During decades of traveling internationally on various research projects, Donald E. Miller would occasionally encounter a truly exceptional individual who was addressing a humanitarian issue with passion, fortitude, and vision. Interestingly, to the religion professor at the University of Southern California, they often were deeply spiritual.
These individuals were not superheroes in the “Marvel Universe” sense. They were typically ordinary people who had been moved to act on a social issue. But rather than donating a few dollars or volunteering during their leisure time, they devoted their lives, heroically, to tackling poverty, human rights, or climate change. Their commitment was off the charts compared to most of us, raising a question for Miller of what role their religion had to do with their steadfast service to others.
In 2018, Miller and a team at the Center for Religion and Civic Culture at the University of Southern California launched a project to profile 100 exceptional humanitarians from around the world to uncover the characteristics of Spiritual Exemplars: People who are advancing human development, inspired by their religious faith, and sustained by their spiritual practices as they address some of the most challenging problems in the world.
They may be Buddhist, Muslim, Christian or not adhere to any particular tradition. But what they do share is an engaged spirituality. These are people whose spiritual commitments compel them to work on the world’s most difficult issues.
Miller says, “Rather than religion being an ‘opiate’ as Karl Marx claimed or a crutch as Sigmund Freud concluded, religious values inspire them; their spiritual practices sustain them in confronting extremely difficult social issues; and their religious beliefs help them reframe issues in hopeful and life-affirming ways.” Their religious values, and more specifically, their religious practices appear to be an antidote to cynicism and burn out.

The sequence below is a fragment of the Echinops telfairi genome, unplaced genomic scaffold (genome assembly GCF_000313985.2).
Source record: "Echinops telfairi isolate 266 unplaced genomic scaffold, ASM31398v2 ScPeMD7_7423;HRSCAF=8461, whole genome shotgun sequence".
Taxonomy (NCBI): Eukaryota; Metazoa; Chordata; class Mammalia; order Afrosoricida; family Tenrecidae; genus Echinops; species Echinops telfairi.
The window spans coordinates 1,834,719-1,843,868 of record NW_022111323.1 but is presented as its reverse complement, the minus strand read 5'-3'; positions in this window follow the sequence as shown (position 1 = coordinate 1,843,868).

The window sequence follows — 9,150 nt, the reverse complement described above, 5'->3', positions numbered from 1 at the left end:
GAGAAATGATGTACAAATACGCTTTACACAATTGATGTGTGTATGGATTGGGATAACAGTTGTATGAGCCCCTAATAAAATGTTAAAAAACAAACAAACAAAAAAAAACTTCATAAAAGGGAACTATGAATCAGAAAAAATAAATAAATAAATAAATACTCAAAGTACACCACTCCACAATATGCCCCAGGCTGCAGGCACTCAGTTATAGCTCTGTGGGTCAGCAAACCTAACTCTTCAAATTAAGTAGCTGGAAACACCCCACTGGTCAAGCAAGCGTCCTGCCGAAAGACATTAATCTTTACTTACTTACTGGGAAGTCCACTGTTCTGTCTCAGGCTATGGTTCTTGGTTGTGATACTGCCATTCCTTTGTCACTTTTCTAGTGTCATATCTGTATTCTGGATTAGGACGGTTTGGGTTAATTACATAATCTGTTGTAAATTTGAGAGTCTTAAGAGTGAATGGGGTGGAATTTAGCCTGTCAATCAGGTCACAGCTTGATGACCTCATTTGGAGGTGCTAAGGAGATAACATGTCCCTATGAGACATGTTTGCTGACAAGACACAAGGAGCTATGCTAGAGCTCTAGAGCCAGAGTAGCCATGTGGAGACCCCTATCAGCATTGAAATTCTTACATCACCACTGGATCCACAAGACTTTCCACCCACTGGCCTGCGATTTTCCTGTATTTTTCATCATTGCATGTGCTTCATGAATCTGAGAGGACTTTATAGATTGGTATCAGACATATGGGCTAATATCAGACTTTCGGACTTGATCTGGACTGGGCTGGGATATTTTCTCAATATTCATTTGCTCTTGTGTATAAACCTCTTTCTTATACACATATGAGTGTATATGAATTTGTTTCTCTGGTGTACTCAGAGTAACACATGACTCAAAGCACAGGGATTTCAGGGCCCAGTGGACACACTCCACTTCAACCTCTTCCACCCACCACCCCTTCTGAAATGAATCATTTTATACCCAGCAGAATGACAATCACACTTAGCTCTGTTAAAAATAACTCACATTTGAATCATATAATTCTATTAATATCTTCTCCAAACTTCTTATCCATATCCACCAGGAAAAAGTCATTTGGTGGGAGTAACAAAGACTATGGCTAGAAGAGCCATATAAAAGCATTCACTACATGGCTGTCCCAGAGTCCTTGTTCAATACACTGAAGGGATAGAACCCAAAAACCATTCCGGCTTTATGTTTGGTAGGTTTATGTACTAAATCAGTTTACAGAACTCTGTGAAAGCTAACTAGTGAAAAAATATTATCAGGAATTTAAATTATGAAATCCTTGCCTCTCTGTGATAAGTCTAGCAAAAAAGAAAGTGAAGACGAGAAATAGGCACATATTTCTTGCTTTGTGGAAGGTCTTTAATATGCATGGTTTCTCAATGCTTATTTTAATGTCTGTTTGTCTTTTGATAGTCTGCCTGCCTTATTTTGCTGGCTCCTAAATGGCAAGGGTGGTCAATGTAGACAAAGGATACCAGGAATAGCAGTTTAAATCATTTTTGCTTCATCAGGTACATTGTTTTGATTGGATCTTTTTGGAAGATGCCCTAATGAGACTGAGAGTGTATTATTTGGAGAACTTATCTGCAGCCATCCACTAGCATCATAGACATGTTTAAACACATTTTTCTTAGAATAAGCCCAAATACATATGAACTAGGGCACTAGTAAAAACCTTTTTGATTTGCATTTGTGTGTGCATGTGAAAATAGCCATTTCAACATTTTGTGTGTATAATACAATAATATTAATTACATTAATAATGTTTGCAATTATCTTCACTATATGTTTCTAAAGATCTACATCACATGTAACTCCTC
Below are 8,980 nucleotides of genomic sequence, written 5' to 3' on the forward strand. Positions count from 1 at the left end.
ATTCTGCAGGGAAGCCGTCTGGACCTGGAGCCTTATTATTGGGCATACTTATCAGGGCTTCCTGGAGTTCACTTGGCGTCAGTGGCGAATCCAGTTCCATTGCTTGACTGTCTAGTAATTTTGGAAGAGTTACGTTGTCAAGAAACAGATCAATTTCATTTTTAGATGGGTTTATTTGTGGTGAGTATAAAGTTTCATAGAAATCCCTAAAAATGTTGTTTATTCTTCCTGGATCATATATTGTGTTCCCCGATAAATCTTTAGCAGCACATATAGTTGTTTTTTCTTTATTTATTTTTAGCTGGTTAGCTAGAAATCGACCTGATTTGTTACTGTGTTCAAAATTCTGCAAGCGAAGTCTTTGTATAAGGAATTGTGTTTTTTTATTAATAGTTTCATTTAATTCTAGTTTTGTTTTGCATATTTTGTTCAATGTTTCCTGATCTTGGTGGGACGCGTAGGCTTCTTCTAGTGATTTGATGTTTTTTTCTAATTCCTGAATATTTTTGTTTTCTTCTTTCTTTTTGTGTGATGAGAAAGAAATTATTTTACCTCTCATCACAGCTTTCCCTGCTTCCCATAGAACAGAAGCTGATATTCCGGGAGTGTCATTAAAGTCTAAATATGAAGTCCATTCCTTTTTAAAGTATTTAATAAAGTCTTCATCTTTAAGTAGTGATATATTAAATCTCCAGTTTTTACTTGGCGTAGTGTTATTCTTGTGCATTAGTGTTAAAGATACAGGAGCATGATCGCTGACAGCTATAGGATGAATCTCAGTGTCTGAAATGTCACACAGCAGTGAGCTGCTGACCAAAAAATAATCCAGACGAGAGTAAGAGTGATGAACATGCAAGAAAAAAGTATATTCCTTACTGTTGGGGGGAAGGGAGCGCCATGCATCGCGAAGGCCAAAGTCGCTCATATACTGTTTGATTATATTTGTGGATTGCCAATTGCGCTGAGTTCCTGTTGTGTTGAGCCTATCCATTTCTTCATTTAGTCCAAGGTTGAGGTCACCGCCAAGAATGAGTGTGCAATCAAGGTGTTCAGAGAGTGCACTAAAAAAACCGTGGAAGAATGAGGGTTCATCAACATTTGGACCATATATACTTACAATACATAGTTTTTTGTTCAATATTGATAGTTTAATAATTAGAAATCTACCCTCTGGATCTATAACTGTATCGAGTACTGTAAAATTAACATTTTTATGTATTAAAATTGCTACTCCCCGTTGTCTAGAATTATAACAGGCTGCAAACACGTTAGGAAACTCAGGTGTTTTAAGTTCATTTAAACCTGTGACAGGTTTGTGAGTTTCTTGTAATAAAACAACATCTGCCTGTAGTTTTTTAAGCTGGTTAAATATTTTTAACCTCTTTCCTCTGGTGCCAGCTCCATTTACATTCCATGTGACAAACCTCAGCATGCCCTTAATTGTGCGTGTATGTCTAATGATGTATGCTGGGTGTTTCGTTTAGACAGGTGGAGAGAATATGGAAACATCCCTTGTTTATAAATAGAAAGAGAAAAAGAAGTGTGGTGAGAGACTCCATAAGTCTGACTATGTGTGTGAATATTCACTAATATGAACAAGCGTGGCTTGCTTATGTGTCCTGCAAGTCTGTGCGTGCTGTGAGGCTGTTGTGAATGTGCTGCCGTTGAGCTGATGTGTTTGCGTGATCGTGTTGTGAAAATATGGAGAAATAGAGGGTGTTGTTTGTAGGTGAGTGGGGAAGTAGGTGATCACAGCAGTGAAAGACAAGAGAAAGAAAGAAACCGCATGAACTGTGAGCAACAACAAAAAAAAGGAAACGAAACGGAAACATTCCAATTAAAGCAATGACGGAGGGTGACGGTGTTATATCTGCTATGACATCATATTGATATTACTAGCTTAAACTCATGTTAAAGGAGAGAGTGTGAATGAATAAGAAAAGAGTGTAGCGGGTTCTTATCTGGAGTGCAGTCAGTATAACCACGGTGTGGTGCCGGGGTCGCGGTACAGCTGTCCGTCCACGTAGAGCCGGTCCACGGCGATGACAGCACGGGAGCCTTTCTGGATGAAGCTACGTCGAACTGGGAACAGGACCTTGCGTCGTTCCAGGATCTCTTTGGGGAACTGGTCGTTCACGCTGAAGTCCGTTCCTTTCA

At the beginning of the project, the Center for Religion and Civic Culture at USC invited the public to nominate Spiritual Exemplars from around the world and also did intensive research of prize winners and humanitarians covered in the global press. Their goal was to assemble a diverse group of exemplars, representing a broad range of geographies, races, and religions, including individuals who do not adhere to a particular tradition. “The initial task,” says Miller, “was to create a database of individuals who might be candidates for study.” He and his research team created criteria for the candidates, based on the following:
While Miller’s team can identify common traits amongst these exemplars; virtues like compassion, empathy, selflessness, courage, humility and equity; they also discovered characteristics that are essential to sustaining the grueling work of humanitarian efforts and creating long-term change. Exemplars demonstrate grit, resilience, purpose, entrepreneurial creativity and vision, and often operate in counter-cultural ways.
Out of this broad database, Miller and his team worked with international journalists and their own in-house researchers to profile 104 “spiritual exemplars” from 42 countries across the globe who champion humanitarian efforts in charity, peacebuilding, individual transformation, policy change and cultural empowerment. These efforts—expressed in focused projects such as racial justice, health care, education, gender equity, religious tolerance and peacebuilding, socioeconomic development, and environmental justice—are being implemented in some of the world’s most challenging environments and circumstances.